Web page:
Post columnist Robert McCartney makes some interesting points when he suggests that Dominion Virginia Power may not actually build an offshore wind farm for which it is paying $1.6 million for leases. But I fear he may not have taken a full accounting of the energy economics at play.

McCartney was critical of the “favorable publicity” that Dominion won when it outbid other contenders at the recent auction for sites off Virginia Beach. I assume that could include me, since I praised Dominion for taking the step.

McCartney may be buying too much into the arguments of environmentalists who believe that Dominion bought the leases as a blocking action to prevent anyone else from building offshore wind and competing with it.

Could be. But the real issue is cost. The bottom line is whether Dominion customers are willing to pay a premium for a renewable resource such as wind, as electricity users in Europe do.

Another question is whether the State Corporation Commission, which approves Dominion’s rate requests, would allow such an increase. Virginia utilities are not legally required to switch a portion of their energy sources to renewables, as ones in North Carolina and Maryland are.

McCartney rightly raises this point (as I did), but the truth is more complicated. One can’t just say the word “renewable” and then magically bring in power from offshore wind to power that wide-screen television.

The problem: The U.S. Energy Information Administration estimates that by 2018, offshore wind will cost $221.5 per megawatt hour. Basic coal will cost $100 per megawatt hour and coal with carbon capture gear will cost $135 per megawatt hour. Nuclear power will cost $108 per megawatt hour. Natural gas is the price champ at $67 per megawatt hour.

In other words, as great as offshore wind sounds, it is still about double the cost of nukes and coal-fired plants — the bugaboos of electricity generation. It is three times as expensive as gas.

Don’t get me wrong. I love wind. But I am not making up these numbers.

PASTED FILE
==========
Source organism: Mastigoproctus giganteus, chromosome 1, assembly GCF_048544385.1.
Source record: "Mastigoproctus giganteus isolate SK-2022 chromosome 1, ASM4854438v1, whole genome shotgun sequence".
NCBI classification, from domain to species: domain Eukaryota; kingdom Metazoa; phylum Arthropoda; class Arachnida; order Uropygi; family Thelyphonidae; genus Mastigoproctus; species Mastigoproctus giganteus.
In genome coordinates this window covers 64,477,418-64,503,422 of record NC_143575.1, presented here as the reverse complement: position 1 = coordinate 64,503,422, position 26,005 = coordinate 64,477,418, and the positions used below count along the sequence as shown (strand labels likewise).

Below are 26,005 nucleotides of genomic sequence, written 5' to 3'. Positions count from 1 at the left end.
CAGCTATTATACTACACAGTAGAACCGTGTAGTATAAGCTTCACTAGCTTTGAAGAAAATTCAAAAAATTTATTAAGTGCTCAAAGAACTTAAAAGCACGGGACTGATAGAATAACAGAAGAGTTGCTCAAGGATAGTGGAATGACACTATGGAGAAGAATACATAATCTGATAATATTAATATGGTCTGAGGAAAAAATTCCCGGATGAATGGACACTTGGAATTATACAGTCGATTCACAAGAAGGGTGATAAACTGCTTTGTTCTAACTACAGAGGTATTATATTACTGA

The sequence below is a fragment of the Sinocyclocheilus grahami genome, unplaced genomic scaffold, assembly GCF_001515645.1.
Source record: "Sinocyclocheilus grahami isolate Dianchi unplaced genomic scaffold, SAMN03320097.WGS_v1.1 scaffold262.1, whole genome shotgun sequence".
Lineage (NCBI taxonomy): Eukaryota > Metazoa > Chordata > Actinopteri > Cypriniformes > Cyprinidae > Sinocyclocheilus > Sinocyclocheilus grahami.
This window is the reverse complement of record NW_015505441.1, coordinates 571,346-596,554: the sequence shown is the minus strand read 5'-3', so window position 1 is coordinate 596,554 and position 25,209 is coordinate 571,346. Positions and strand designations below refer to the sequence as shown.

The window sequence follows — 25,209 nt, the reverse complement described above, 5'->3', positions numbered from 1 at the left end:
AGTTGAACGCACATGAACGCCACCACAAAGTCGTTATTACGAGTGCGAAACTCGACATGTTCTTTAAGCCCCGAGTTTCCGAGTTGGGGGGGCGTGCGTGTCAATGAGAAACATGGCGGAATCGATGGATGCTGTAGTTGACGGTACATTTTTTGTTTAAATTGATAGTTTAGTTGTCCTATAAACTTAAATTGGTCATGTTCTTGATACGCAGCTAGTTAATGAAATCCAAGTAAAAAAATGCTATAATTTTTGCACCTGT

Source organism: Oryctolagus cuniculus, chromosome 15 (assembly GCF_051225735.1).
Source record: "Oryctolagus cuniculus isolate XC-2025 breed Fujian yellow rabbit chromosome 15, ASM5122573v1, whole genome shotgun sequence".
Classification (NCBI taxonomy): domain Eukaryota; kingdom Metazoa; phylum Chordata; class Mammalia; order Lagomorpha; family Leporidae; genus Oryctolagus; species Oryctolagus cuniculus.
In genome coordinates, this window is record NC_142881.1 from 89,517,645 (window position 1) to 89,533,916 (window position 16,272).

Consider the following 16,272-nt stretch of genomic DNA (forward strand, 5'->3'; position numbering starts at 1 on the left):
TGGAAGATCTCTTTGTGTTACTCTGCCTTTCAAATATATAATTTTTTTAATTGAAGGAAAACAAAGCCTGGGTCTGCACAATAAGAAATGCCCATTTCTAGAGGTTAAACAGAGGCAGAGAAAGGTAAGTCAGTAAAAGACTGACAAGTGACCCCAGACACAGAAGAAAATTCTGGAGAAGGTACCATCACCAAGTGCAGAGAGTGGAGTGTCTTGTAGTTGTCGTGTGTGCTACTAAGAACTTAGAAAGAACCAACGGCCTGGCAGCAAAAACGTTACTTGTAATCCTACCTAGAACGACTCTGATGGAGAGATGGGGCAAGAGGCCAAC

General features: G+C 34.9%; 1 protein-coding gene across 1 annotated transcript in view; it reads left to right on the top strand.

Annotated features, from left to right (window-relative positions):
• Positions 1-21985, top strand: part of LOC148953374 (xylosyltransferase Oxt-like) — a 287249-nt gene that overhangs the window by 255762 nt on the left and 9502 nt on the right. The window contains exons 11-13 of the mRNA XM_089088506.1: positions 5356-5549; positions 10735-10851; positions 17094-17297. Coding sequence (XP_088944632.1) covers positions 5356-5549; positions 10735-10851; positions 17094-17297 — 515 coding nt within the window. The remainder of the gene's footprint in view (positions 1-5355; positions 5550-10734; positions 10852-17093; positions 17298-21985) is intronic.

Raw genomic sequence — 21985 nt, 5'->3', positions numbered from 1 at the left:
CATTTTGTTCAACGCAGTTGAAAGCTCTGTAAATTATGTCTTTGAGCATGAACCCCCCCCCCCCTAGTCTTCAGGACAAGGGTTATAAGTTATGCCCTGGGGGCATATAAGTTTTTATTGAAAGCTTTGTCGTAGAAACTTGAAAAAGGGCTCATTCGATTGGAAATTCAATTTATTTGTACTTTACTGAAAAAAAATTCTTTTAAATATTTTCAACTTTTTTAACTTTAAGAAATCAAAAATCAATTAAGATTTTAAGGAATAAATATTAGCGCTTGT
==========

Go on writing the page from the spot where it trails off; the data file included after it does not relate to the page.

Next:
The New York Times had an instructive piece this week about Germany’s attempt to do right with power generation. Germany wants to phase out coal and nuclear plants. Sounds great, but the reality is a bit more complex.

Higher power rates worry business executives who fear higher costs jeopardize their competitive edge. Rates for consumers have risen so much that the phrase “energy poverty” is becoming widespread. Lower-income people have started choosing whether they want to turn on the light bulb in their living room or not. There’s offshore wind, but a bit of it remains unconnected to the electricity grids on land. One problem is that the turbines are on Germany’s northern coast and some of the biggest demand is in the south.

Commenters will probably think I am in the pocket of big utilities. I’m not. I am all for using more renewable power, but there are realistic limits, at least in the short term.

What could be done is for Virginia to put together a real energy plan. It should be accomplished by all people with an interest, including critics, and not just by the usual lobbyists and energy company executives that tend to dot the closed-door committees appointed by Gov. Robert F. McDonnell.

Then the state should consider putting real teeth into forcing renewable standards. Dominion is certain to develop offshore wind if it either has to by law or the price is finally right and it can pass costs along to customers without ruining their lives. And the SCC lets it.

Peter Galuszka blogs at Bacon’s Rebellion. The Local Blog Network is a group of bloggers from around the D.C. region who have agreed to make regular contributions to All Opinions Are Local.